This training provides participants with an understanding of the procedural safeguards that must be provided when disciplining students with special needs. Participants will learn how special education discipline works with the general education discipline process in order to ensure that the rights of the students are protected

Creating a Culturally Competent Discipline Process

What is your district doing to proactively minimize the number of suspensions leading to expulsions and to ensure that students of color are not disproportionately represented in the expulsion data? This training will examine common institutional practices that perpetuate the disproportionate discipline of students of color. Participants will have the opportunity to examine a district’s discipline data, disaggregated by race, and use it as a starting point to begin an open and honest discussion about the role race plays in disciplinary actions. Participants will also be shown examples of model practices that have resulted in a reduction in the number of disciplinary referrals and increased academic achievement for students of color. The trainer will discuss ways to minimize the potential disparate disciplinary treatment of students based on race.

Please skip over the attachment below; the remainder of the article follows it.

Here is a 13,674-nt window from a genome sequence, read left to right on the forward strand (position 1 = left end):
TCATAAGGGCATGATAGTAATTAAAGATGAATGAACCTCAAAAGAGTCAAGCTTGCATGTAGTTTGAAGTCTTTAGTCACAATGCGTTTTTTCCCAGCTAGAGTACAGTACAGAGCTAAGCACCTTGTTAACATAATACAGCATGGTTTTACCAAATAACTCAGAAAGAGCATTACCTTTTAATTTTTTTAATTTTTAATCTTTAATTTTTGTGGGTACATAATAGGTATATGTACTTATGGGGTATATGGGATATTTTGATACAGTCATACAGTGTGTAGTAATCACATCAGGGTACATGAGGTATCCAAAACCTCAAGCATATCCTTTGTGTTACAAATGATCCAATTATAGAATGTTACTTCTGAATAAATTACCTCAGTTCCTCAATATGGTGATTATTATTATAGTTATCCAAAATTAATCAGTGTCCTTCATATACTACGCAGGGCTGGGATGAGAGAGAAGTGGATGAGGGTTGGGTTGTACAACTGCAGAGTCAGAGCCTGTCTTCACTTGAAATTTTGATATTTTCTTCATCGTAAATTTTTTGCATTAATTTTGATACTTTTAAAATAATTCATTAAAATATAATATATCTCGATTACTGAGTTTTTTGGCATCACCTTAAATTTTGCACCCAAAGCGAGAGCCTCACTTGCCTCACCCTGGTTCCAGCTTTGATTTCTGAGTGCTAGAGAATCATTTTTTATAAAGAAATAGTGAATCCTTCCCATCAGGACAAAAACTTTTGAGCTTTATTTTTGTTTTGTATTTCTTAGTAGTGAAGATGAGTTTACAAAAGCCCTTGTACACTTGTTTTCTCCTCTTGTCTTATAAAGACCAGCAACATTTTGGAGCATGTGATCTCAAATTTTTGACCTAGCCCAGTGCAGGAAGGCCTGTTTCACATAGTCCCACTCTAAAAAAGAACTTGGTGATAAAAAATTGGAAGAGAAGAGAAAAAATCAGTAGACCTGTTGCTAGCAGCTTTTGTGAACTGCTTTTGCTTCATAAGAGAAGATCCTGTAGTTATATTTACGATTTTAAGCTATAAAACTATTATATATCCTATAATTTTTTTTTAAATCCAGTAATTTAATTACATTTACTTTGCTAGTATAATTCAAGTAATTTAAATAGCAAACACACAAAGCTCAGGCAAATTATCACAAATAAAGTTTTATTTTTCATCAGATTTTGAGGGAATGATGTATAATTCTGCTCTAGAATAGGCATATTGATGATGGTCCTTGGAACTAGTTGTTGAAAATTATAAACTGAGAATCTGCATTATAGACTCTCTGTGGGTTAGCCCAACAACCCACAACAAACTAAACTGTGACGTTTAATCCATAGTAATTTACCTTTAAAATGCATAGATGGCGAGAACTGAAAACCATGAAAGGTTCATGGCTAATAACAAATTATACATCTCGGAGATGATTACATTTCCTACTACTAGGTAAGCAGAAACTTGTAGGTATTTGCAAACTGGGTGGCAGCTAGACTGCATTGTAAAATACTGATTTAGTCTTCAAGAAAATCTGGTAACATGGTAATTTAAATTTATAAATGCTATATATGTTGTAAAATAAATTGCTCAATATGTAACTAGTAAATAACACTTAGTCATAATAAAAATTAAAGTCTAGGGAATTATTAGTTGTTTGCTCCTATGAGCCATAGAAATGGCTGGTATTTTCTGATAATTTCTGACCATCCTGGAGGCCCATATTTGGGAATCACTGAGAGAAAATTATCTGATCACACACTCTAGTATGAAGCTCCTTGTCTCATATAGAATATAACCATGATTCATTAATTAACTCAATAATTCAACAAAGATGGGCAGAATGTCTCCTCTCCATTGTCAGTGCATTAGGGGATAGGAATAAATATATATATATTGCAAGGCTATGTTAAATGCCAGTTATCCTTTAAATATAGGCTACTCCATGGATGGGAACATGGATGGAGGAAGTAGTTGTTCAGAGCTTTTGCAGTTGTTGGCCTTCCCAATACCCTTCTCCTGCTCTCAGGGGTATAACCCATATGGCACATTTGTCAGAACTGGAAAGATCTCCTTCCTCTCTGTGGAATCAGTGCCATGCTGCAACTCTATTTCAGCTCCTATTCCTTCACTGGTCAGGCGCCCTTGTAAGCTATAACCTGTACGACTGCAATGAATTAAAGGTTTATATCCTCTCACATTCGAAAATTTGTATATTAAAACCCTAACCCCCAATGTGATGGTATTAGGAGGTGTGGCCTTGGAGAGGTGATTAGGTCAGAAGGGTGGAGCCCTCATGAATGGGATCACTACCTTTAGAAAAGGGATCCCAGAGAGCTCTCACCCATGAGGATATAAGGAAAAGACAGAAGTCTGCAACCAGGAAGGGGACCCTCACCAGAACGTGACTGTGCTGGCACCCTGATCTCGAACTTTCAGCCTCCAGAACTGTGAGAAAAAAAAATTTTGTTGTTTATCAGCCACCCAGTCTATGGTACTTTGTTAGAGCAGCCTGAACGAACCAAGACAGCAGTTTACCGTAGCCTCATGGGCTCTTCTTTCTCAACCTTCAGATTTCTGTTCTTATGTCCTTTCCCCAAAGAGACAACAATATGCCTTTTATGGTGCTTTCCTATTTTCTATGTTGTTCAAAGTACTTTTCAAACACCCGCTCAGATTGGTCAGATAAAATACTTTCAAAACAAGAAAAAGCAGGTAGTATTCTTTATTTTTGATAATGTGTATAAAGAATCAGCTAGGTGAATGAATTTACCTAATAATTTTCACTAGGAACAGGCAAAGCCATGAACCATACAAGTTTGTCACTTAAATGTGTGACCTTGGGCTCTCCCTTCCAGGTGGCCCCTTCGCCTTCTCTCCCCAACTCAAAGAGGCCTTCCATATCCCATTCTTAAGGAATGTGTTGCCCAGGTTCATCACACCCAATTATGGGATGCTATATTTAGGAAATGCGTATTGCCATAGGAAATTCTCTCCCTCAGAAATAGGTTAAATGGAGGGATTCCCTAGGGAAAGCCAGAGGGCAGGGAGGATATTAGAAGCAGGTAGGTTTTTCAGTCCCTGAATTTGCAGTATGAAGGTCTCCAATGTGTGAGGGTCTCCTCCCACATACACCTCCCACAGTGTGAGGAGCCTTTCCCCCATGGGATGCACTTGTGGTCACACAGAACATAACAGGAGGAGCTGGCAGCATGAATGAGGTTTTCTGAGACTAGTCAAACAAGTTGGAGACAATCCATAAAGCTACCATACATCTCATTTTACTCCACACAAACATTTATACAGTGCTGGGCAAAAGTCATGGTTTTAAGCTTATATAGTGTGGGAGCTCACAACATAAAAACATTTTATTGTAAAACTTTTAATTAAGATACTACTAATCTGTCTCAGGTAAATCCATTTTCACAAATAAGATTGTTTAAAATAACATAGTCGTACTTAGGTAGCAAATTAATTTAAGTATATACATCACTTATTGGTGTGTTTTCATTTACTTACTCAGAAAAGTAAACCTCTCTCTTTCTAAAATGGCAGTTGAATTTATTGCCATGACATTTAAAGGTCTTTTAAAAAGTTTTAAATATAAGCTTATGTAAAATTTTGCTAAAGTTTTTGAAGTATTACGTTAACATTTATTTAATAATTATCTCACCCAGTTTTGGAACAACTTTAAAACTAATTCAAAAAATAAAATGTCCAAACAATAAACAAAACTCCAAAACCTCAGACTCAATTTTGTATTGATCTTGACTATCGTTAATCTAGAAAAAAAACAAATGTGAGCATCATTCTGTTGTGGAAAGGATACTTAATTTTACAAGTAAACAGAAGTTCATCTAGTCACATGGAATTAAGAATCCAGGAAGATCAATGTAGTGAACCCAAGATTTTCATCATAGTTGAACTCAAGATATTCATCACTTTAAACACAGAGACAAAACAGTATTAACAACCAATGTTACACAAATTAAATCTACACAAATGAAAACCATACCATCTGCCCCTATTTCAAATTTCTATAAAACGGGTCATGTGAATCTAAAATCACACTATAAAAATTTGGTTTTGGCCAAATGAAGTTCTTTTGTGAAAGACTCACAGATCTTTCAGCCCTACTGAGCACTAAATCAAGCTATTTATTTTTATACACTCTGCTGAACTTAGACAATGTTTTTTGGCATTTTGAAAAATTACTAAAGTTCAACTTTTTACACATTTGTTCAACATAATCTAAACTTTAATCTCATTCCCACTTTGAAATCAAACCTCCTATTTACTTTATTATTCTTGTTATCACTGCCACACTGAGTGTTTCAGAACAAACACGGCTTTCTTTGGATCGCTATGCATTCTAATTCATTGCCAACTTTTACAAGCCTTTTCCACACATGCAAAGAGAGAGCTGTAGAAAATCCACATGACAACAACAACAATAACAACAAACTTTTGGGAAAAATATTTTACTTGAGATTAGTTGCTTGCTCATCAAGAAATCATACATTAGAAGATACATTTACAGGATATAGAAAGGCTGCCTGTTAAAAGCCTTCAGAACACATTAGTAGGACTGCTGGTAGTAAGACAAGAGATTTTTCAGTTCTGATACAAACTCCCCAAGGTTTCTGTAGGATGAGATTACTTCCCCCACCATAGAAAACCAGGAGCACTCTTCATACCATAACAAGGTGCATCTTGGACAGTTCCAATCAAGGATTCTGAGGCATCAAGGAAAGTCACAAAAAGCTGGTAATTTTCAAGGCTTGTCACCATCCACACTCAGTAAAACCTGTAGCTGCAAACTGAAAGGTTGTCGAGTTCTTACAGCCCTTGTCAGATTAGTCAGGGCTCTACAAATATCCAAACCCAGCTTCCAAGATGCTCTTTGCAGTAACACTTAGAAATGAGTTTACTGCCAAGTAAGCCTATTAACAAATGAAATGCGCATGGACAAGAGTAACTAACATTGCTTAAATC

Trauma Informed Alternatives to Discipline

Teachers have always known that when students act out in class, it may have nothing to do with school and everything to do with what’s happened to them at home. Recent research on the impact of child trauma on learning, cognition, and behavior not only supports this key insight, but provides teachers with new ways of thinking about the neurobiology and physiology of student conduct that can radically improve classroom and school climate. This session will examine how a trauma-informed approach dropped Lincoln High suspensions by 85% and discuss the science behind why child trauma makes students act out in school. Participants will discuss why a systems approach works for individual students and how trauma-sensitive schools can become an equity-building tool. Lastly, the session will provide some practical tools for creating Trauma-Sensitive Practices.